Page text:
213
Amnesic Shellfish Poisoning Domoic Acid
214
Ciguatera Fish Poisoning
218
Diarrhetic Shellfish Poisoning
219
Neurotoxic Shellfish Poisoning
220
Puffer Fish Poisoning
222
Pfiesteria Toxins
223
Cyanobacterial Intoxications
224
Scombroid Histamine Fish Poisoning
225
Other Finfish and Shellfish Toxins
227
Safety Precautions for Handling Toxic Seafoods and Algae
228
Bibliography
229
Staphylococcal Food Poisoning
231
Characteristics of the Disease
232
Ill Characteristics of the Organism
234
Transmission via Foods
241
Isolation and Identification
243
V1 Treatment and Prevention
247
Summary
248
Nina Gritzai Parkinson and Keith Ito 1 Introduction
249
Pathogenesis
264
Transmission via Food
267
Isolation and Identification
268
Treatment and Prevention
269
Vill Summary
270
Mycotoxins
271
Production of Mycotoxin by Toxicogenic Fungi
272
Natural Occurrence and Toxic Effects of Selected Mycotoxins
273
Modes of Action of Mycotoxins
288
Preventive Measures
295
Concluding Remarks
298
Abbreviations
299
Bibliography
301
Chemical Intoxications
305
Agricultural Chemical Residues
306
Food Additives
310
Chemicals Migrating from Packing Materials
313
Inadvertent or Accidental Contaminants 31 4
314
Summary
316
Diet and Cancer
317
Carcinogens in Food
320
Nutritional Factors and Cancer
322
Dietary Protective Factors
325
Conclusion
327
Bibliography
328
Prevention
329
Microbiology of Food Preservation and Sanitation
331
Food Preservation Why and How?
332
Sources of Foodborne Disease Agents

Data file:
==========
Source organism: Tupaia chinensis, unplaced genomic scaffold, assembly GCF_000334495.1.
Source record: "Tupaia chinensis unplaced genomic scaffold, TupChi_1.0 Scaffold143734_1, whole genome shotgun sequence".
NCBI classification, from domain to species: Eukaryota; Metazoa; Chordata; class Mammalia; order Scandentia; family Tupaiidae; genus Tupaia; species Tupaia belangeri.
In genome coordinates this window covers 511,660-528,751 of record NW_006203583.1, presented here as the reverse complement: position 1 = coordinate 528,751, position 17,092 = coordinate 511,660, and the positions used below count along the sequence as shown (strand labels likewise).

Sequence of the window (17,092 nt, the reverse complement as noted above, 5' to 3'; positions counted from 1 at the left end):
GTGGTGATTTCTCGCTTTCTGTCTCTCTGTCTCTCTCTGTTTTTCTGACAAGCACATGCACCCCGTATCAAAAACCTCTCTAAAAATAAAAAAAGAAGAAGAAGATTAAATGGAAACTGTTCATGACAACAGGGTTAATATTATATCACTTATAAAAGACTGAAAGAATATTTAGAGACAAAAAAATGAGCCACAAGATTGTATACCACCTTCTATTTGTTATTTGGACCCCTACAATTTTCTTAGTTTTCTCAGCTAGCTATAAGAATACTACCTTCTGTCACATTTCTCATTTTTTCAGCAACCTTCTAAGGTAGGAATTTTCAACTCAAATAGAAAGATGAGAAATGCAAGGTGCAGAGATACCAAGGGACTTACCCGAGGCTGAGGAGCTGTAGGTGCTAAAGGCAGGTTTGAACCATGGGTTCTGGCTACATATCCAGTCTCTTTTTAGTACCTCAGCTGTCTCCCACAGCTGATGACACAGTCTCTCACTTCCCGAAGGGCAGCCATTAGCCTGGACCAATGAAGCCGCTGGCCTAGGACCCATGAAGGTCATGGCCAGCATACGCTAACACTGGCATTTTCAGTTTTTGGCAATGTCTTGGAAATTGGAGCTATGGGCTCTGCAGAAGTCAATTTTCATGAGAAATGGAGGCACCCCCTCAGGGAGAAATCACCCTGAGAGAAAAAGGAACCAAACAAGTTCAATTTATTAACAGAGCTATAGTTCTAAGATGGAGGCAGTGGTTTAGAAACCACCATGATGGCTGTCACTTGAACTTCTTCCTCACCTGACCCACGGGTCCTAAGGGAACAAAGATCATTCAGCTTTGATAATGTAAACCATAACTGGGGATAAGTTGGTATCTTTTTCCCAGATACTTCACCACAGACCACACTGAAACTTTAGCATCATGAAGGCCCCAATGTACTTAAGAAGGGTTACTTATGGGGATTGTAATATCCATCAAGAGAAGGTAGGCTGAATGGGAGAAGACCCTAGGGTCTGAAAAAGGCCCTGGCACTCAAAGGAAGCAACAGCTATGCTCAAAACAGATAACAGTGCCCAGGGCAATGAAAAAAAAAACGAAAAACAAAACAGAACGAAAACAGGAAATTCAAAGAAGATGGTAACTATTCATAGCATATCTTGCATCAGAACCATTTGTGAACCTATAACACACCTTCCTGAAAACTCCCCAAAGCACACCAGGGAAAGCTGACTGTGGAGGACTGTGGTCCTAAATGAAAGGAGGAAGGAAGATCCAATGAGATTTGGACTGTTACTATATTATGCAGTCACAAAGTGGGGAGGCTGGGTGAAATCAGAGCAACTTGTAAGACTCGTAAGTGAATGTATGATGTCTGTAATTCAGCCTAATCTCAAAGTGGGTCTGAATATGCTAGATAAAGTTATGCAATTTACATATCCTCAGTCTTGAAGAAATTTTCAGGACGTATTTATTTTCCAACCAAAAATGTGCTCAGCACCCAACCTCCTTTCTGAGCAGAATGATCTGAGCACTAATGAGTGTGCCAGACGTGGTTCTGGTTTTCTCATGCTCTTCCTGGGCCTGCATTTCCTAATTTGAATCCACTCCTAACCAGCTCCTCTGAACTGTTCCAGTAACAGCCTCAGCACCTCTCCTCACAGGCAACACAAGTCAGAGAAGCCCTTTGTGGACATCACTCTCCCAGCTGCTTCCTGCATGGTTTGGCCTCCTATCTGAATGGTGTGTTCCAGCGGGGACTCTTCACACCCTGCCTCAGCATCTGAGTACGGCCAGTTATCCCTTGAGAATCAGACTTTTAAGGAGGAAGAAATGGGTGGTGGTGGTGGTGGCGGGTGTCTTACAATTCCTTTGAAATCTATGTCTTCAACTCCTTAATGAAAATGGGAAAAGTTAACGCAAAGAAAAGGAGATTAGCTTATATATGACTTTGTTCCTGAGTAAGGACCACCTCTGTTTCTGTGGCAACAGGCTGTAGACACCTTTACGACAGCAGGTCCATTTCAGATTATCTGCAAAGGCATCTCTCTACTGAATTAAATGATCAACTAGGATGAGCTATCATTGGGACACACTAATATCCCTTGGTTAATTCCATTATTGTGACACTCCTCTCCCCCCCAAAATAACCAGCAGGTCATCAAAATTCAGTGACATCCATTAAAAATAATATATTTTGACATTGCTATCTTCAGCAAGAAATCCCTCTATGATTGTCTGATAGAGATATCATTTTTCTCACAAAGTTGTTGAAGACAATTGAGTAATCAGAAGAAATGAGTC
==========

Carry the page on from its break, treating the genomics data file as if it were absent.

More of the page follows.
337
Microbial Ecology of Foods
339
HACCP
342
Predictive Microbiology
345
Processing for Safety
349
Inspection and Testing
350
Summary
351
Bibliography
352
Organizing a Safe Food Supply System
353
Producers Role in Food Safety
355
Industrys Role in Food Safety
356
Governments Role in Food Safety
360
The Role of Universities in Food Safety
369
Summary
373
Index
379
Incidence of Major Cancers 3 18
390
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About the author (2002)

Dr. Christine Dodd is the Department Chair of Food Science in the School of Biosciences at the University of Nottingham in the UK. Dr. Dodd is an expert in applied microbiology, cross-contamination, and enteric viruses; she has published more than 100 articles and has been an invited speaker at more than 40 conferences.

Dr. Tim Aldsworth is Senior Lecturer in Biotechnology and Professor of Microbiology in the Department of Applied Sciences and Health, and Faculty of Health and Life Sciences at Coventry University in Priory, UK. Coventry. Dr. Aldsworth has published more than 40 articles and book chapters; his research expertise is in microbiological analysis of food, food safety, pathogen epidemiology, and microbial resistance.

Dr. Richard Stein is a Research Scientist in the Department of Biochemistry and Molecular Pharmacology at New York University in New York City in the USA. Dr. Stein has expertise in biochemistry and molecular genetics. He is Associate Editor for Infectious Diseases as well as an editorial board member of nine journals and a highly respected speaker.